Iranian clerics denounce election results

Jul 7, 2009 | AIJAC staff

Update from AIJAC

July 7, 2009
Number 07/09 #04

This Update focuses on a dramatic development in the Iranian political situation – with a major faction of Iran’s clerical elite on the weekend denouncing the disputed election result as illegitimate and essentially placing themselves in opposition to the regime.

As Michael Slackman and Nazila Fathi of the New York Times make clear, the announcement by The Association of Researchers and Teachers of Qum, is essentially in defiance of the Supreme leader, Ayatollah Ali Khamanei, who certified the election result. The reporters quote Abbas Milani, noted Iran scholar at Stanford University, as saying this is the most important “crack” in the elite in the 30 years since the revolution. The reporters also make it clear that the decision of these important clerics will bolster the credibility of the opposition led by unsuccessful presidential candidate Mir Hussein Moussavi at a time when the government seemed to be slowly quelling the protests and unrest. For all the details on this important development, CLICK HERE. Meanwhile, Moussavi continues to call for more protests, while denouncing the crackdown on his supporters.

Also commenting on this development is thinktanker and author specialising on Iran Reuel Marc Gerecht, who calls it a “monumental blow” to Supreme Leader Khamanei. He goes over the history of the relationship between the scholars of Qum, the regime, and especially Khamanei, who has always been seen as lacking in authority as a religious leader and scholar. He says this clerical stance will also clarify the role of the Revolutionary Guards, increasingly powerful and increasingly in conflict with the clergy and their traditions, in the current unrest. For Gerecht’s important insights into the politics and history of this development in Iran, CLICK HERE. Meanwhile, the Revolutionary Guards have reportedly confirmed the speculation of outsiders that they are increasingly controlling the reaction to the protests.

Finally, on a somewhat different topic, noted American academic Peter Berkowitz reports on what Israeli strategic and military leaders are saying about Iran, the protests, and especially the nuclear program. He reports that the Israelis he talked to continue to view Iranian nuclear progress as an existential threat and are preparing, as a last resort, a military strike against nuclear installations which they believe can succeed. He reports also on their assessments about what the fallout would be for Israel and the wider world if Israel went ahead with such a strike if efforts at stopping Iran through sanctions or diplomacy were not successful, and their thoughts on effectively deterring a nuclear Iran. For a plethora of important details about Israeli strategic thinking on the Iranian nuclear conundrum, CLICK HERE. Former US Ambassador to the UN John Bolton urges Israel to consider a military strike on Iran’s nuclear installations soon, arguing nothing else will halt Iran’s nuclear progress, and it may help the domestic reformers. Foreign policy analyst Max Boot has some thoughts on Bolton’s argument.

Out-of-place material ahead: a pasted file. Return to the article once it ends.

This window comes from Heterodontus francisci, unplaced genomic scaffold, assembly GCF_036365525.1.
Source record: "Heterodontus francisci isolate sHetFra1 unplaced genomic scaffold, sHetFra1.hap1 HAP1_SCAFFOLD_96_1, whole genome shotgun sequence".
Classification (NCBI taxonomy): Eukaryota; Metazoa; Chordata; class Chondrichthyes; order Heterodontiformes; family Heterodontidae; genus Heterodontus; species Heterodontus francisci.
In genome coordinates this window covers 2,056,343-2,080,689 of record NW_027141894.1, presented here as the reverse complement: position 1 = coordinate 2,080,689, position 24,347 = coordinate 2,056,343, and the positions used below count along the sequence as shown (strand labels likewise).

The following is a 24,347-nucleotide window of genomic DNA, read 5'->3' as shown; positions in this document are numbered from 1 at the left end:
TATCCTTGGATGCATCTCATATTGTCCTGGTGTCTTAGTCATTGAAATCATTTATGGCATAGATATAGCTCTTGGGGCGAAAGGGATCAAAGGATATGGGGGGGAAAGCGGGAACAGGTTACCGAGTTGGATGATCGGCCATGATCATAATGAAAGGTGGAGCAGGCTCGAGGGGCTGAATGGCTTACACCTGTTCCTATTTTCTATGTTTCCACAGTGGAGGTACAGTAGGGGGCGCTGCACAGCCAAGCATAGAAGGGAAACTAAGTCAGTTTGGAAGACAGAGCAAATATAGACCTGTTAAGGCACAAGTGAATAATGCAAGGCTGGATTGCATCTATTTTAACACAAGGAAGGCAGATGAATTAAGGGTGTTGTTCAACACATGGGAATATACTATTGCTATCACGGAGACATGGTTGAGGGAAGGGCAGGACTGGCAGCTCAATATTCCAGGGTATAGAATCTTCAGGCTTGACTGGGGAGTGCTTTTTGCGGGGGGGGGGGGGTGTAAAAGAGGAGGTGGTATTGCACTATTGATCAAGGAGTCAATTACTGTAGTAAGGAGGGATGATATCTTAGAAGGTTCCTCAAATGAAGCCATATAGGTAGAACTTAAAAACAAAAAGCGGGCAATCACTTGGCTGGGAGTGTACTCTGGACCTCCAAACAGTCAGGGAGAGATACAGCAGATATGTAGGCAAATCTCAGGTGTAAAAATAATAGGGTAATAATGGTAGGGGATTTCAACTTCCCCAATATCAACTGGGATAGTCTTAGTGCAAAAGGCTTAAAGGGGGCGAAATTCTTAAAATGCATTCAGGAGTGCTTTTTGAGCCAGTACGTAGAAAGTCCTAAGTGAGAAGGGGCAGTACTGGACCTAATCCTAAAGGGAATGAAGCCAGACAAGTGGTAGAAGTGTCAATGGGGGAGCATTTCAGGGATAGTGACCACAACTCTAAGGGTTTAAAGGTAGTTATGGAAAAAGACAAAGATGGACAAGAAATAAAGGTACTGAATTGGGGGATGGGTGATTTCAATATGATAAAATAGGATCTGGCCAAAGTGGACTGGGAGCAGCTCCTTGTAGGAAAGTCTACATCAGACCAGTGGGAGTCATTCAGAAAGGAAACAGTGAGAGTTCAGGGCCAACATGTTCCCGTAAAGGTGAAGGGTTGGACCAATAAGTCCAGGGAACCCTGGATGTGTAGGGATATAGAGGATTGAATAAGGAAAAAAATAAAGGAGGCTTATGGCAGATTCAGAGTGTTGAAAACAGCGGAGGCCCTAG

Readers may also be interested in:

Clerical Leaders Defy Ayatollah on Iran Election


New York Times, Published: July 4, 2009

CAIRO — An important group of religious leaders in Iran called the disputed presidential election and the new government illegitimate on Saturday, an act of defiance against the country’s supreme leader and the most public sign of a major split in the country’s clerical establishment.

A statement by the group, the Association of Researchers and Teachers of Qum, represents a significant, if so far symbolic, setback for the government and especially the authority of the supreme leader, Ayatollah Ali Khamenei, whose word is supposed to be final. The government has tried to paint the opposition and its top presidential candidate, Mir Hussein Moussavi, as criminals and traitors, a strategy that now becomes more difficult.

“This crack in the clerical establishment, and the fact they are siding with the people and Moussavi, in my view is the most historic crack in the 30 years of the Islamic republic,” said Abbas Milani, director of the Iranian Studies Program at Stanford University. “Remember, they are going against an election verified and sanctified by Khamenei.”

The announcement came on a day when Mr. Moussavi released documents detailing a campaign of fraud by the current president’s supporters, and as a close associate of the supreme leader called Mr. Moussavi and former President Mohammad Khatami “foreign agents,” saying they should be treated as criminals.

The documents, published on Mr. Moussavi’s Web site, accused supporters of the president of printing more than 20 million extra ballots before the vote and handing out cash bonuses to voters.

Since the election, the bulk of the clerical establishment in the holy city of Qum, an important religious and political center of power, has remained largely silent, leaving many to wonder when, or if, the nation’s senior religious leaders would jump into the controversy that has posed the most significant challenge to the country’s leadership since the Islamic Revolution.

With its statement Saturday, the association of clerics came down squarely on the side of the reform movement.

The group had earlier asked for the election to be nullified because so many Iranians objected to the results, but it never directly challenged the legitimacy of the government and, by extension, the supreme leader.

The earlier statement also came before the election was certified by the country’s religious leaders, who have since said that opposition to the results must cease.